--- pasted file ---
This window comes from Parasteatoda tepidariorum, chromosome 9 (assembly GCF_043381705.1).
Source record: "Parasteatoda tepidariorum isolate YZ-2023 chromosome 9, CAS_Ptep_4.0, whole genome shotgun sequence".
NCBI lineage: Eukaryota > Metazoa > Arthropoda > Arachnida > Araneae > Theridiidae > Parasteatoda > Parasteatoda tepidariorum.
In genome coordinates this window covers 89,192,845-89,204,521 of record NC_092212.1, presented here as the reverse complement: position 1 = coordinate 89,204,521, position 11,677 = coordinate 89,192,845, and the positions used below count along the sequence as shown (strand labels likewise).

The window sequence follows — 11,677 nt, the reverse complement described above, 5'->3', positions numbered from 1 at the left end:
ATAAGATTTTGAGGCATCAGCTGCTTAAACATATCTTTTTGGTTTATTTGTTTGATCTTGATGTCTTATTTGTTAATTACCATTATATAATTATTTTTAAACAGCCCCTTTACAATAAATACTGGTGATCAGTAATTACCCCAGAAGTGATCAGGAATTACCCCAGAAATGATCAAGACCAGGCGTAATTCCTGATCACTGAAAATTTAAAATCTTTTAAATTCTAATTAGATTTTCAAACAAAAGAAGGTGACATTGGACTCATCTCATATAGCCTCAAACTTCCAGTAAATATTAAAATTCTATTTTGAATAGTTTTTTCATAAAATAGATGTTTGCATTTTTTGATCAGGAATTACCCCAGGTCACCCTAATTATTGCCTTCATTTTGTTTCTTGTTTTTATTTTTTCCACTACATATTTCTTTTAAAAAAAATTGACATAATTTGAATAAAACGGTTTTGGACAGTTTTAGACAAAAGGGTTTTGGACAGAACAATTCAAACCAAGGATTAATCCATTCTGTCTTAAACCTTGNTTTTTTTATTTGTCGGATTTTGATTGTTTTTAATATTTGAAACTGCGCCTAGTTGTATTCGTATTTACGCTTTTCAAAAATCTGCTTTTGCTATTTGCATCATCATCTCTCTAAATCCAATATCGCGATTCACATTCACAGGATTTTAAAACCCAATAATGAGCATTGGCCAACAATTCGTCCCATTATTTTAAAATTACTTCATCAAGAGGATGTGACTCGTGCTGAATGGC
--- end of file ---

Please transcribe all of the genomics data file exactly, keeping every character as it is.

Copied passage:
This window comes from Parasteatoda tepidariorum, chromosome 9 (assembly GCF_043381705.1).
Source record: "Parasteatoda tepidariorum isolate YZ-2023 chromosome 9, CAS_Ptep_4.0, whole genome shotgun sequence".
NCBI lineage: Eukaryota > Metazoa > Arthropoda > Arachnida > Araneae > Theridiidae > Parasteatoda > Parasteatoda tepidariorum.
In genome coordinates this window covers 89,192,845-89,204,521 of record NC_092212.1, presented here as the reverse complement: position 1 = coordinate 89,204,521, position 11,677 = coordinate 89,192,845, and the positions used below count along the sequence as shown (strand labels likewise).

The window sequence follows — 11,677 nt, the reverse complement described above, 5'->3', positions numbered from 1 at the left end:
ATAAGATTTTGAGGCATCAGCTGCTTAAACATATCTTTTTGGTTTATTTGTTTGATCTTGATGTCTTATTTGTTAATTACCATTATATAATTATTTTTAAACAGCCCCTTTACAATAAATACTGGTGATCAGTAATTACCCCAGAAGTGATCAGGAATTACCCCAGAAATGATCAAGACCAGGCGTAATTCCTGATCACTGAAAATTTAAAATCTTTTAAATTCTAATTAGATTTTCAAACAAAAGAAGGTGACATTGGACTCATCTCATATAGCCTCAAACTTCCAGTAAATATTAAAATTCTATTTTGAATAGTTTTTTCATAAAATAGATGTTTGCATTTTTTGATCAGGAATTACCCCAGGTCACCCTAATTATTGCCTTCATTTTGTTTCTTGTTTTTATTTTTTCCACTACATATTTCTTTTAAAAAAAATTGACATAATTTGAATAAAACGGTTTTGGACAGTTTTAGACAAAAGGGTTTTGGACAGAACAATTCAAACCAAGGATTAATCCATTCTGTCTTAAACCTTGNTTTTTTTATTTGTCGGATTTTGATTGTTTTTAATATTTGAAACTGCGCCTAGTTGTATTCGTATTTACGCTTTTCAAAAATCTGCTTTTGCTATTTGCATCATCATCTCTCTAAATCCAATATCGCGATTCACATTCACAGGATTTTAAAACCCAATAATGAGCATTGGCCAACAATTCGTCCCATTATTTTAAAATTACTTCATCAAGAGGATGTGACTCGTGCTGAATGGC